"Why didn’t we ever initiate the development of a vaccine or a cure?"
In September last year, I raised this question in this space: Why didn't the Duterte administration even think of initiating the development of a vaccine or cure for COVID-19, and completely relied on other countries, such as China, Russia, United States and United Kingdom, to supply us with the vaccines that would allow us to achieve herd immunity against the dreaded disease?
I asked a graduate of a Bachelor of Science degree in Molecular Biology and Biotechnology from the University of the Philippines in 2018 and who finished his masteral course in the same field at the University of Queensland in Australia last year, the same question.
Here's what he told me in an email:
One, we don't have the scientists. The vast majority of science graduates choose to work abroad because of the lack of job security, benefits, and potential for career progression in this country.
Two, the Philippine government has never allocated enough budget for science and technology (S&T). Therefore, we don't have the facilities to pull off the hugely expensive and complex task of vaccine development.
And three, we don't have tax incentives for foreign pharmaceutical companies and contract manufacturing organizations to operate in the country, which is another reason why we don't have great jobs for local scientists.
With regard to the lack of scientists in the country today, it is sad to note that while UP has produced many qualified scientists in various disciplines, many of them opt to leave for abroad for further study and later find gainful employment in prestigious research institutions. As a matter of fact, many students in Molecular Biology at the premier State University graduate with high Latin honors every year, but most of them leave for the proverbial greener pastures abroad.
And another thing why we cannot expect the scientists who choose to remain here to have the wherewithal to conduct serious research is that the national government considers the Department of Science and Technology (DOST) as the least of its budget priorities, getting a paltry sum every year compared to Education and Defense.
In contrast to the Philippine government's decision to simply wait for the developed countries to supply us with Covid-19, Indonesia has been developing its own coronavirus vaccine for the past three months, which it expects to complete by mid-2021, according to President Joko Widodo.
The vaccine is being developed by the Indonesian state-owned enterprise Bio Farma in partnership with Sinovac Biotech of China.
“We are proud that a state-owned enterprise like Bio Farma in partnership with Sinovac Biotech of China has been able to begin phase 3 clinical trials. Not many countries or institutions have been able to reach this stage,” said a spokesman for the Indonesian government.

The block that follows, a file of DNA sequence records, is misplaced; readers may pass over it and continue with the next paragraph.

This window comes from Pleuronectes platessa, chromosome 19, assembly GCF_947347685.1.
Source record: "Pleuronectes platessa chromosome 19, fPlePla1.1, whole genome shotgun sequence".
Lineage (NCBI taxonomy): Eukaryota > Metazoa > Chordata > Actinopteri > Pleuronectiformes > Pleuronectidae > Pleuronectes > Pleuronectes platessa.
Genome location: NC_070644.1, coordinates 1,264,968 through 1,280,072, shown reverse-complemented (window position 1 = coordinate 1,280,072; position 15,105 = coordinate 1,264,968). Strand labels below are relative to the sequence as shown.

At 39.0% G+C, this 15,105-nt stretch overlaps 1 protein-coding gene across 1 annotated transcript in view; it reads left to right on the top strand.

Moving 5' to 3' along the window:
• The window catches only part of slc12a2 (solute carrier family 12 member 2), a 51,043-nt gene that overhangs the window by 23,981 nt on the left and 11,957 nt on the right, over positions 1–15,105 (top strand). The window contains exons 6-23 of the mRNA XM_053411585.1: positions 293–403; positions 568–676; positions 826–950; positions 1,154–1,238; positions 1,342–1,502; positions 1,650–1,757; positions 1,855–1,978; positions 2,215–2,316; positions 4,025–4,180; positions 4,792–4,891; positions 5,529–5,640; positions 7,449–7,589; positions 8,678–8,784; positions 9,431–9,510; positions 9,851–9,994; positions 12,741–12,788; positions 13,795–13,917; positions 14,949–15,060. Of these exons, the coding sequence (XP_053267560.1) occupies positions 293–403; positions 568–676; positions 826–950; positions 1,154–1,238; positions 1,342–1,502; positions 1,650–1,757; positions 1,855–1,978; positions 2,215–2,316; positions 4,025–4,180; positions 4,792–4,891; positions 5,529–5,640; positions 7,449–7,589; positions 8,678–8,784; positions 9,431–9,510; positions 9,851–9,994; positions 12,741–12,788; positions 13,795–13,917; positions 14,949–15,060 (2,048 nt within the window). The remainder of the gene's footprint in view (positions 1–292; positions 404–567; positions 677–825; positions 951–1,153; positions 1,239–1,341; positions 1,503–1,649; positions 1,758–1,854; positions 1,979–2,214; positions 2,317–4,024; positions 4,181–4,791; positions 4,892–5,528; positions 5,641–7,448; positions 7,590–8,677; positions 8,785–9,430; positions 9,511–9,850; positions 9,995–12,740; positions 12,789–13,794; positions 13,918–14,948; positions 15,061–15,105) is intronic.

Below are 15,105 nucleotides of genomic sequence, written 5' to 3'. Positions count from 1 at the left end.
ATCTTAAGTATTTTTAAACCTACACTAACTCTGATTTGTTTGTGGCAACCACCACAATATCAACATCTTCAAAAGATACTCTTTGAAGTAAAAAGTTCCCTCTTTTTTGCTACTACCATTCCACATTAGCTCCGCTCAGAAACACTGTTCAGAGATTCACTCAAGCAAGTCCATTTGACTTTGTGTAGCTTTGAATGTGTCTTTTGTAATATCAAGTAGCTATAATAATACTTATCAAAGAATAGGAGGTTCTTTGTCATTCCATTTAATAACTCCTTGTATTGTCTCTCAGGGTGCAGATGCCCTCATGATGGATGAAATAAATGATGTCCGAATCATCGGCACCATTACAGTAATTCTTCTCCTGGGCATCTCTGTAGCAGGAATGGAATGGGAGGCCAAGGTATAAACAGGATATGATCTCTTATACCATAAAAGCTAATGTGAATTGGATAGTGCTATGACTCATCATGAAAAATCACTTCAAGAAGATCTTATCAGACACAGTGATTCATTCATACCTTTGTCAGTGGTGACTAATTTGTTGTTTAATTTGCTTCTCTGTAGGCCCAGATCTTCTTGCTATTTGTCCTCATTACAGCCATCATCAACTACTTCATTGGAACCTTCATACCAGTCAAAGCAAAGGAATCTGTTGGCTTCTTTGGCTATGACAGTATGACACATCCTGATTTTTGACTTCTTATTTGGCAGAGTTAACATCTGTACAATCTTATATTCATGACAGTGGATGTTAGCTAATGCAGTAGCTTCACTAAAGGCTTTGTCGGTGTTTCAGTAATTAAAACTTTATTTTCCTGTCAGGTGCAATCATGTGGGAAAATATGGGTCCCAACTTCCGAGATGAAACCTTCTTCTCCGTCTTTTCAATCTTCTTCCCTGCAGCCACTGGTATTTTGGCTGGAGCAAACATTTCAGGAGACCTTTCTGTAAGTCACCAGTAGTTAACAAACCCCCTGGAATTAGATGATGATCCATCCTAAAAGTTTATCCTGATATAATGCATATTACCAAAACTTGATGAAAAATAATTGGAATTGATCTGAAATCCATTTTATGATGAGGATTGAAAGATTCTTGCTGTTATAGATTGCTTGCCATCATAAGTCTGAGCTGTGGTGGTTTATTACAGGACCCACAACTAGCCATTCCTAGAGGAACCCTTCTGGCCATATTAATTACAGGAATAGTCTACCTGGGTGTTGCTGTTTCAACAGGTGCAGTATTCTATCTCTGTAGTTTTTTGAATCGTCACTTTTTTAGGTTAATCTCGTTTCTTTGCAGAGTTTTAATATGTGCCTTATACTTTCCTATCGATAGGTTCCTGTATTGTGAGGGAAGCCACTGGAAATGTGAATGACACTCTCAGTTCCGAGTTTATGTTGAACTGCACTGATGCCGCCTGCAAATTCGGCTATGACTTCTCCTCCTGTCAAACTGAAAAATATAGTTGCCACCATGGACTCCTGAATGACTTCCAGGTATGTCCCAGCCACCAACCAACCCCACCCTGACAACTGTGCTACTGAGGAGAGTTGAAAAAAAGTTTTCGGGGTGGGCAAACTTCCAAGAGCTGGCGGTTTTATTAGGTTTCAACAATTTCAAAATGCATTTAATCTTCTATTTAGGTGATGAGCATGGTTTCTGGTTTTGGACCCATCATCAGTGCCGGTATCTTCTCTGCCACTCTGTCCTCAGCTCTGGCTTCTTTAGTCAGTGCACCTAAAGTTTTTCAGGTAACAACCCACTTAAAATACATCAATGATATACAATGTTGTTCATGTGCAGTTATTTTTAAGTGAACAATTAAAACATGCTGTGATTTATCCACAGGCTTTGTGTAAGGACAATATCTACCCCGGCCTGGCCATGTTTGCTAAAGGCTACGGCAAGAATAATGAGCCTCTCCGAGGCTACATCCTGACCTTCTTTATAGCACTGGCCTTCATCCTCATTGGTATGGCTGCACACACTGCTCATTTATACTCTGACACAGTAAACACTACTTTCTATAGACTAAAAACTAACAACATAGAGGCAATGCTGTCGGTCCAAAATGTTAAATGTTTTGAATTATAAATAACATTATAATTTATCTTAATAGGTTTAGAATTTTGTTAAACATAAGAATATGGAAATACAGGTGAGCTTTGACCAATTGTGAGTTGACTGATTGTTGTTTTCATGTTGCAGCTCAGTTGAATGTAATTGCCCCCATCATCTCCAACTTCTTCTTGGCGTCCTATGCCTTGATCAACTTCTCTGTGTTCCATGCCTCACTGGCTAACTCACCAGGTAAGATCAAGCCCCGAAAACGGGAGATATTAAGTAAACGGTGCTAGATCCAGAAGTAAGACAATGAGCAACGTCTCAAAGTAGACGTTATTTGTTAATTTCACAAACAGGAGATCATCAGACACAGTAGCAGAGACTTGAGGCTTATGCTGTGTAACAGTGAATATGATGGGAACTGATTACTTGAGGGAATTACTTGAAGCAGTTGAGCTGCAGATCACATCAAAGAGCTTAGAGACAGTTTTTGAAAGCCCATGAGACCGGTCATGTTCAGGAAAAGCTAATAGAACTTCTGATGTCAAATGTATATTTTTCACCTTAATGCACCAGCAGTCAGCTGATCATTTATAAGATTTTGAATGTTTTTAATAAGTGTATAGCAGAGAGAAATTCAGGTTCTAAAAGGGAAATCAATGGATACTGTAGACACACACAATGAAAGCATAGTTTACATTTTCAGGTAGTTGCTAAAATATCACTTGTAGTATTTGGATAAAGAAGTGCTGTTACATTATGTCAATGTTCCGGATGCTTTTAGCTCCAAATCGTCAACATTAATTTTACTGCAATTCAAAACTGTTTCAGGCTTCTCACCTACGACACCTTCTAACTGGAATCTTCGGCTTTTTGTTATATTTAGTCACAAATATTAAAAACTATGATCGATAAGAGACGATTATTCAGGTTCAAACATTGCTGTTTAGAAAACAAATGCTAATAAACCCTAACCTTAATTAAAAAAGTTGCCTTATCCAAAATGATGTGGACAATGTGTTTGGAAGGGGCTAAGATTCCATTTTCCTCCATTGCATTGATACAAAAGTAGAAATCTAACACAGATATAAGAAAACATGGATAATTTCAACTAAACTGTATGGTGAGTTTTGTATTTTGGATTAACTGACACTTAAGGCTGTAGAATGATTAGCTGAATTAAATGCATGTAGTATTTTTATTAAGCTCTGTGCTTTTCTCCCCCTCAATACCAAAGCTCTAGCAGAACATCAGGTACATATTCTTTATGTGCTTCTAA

And there's even more damning proof that our own approach to fighting COVID-19 has been centered mainly on enforcing draconian quarantine restrictions through the police and the military instead of relying on epidemiologists at the forefront of the battle. This, coupled with the failure of the top health official to effectively put up his dukes against the deadly coronavirus and launched instead a limp-wristed and limited testing and contact-tracing program, have made us, along with Indonesia, among the worst performers in fighting COVID as we have a high number of fatalities now approaching 10,000 since March last year.
We're surprised that a small country such as far-off Cuba has developed its own COVID-19 vaccine and now testing its most advanced vaccine candidate in Iran. Called the Sovereign 02, this vaccine is said to have showed “an early immune response at just 14 days."
It has been difficult to do Phase 3 clinical testing in Cuba because its outbreak has not been as serious as those in many larger countries. Although cases in Cuba are increasing due to the opening of its borders, the country of 11.2 million has seen about 14,000 cases and 148 deaths, lower figures than its neighbors in the region.
Cuba's state-run Finlay Vaccine Institute (IFV) and the Pasteur Institute of Iran have signed an agreement in Havana that will see a Phase 3 clinical trial in Iran, to “move forward faster in immunization against Covid-19 in both countries.”
The Islamic republic has reported more than 1.2 million cases of the novel coronavirus, with 56,000 deaths thus far.
Cuba, though a developing country, has a very vast and modern scientific industry. The Finlay Institute, established in the early 90s, is a leader in Cuban health technology, producing various vaccines such as the tetanus vaccine vax-TET and a combination vaccine against tetanus and diphtheria. The country spends approximately 1.2 percent of its GDP in science and technology.
Cuban scientists have experience in developing and manufacturing vaccines. The national childhood vaccination program has 11 vaccines against 13 diseases, eight of which are manufactured on the island.
If a small island-state like Cuba that has long suffered from long years of severe economic blockade by the United States has a well-developed health system and has been able to come up with its own COVID-19 vaccine, that only tells us that our own priorities are skewed, and resources that should have been channeled to health care and science and technology have apparently gone somewhere else, perhaps in private bank accounts.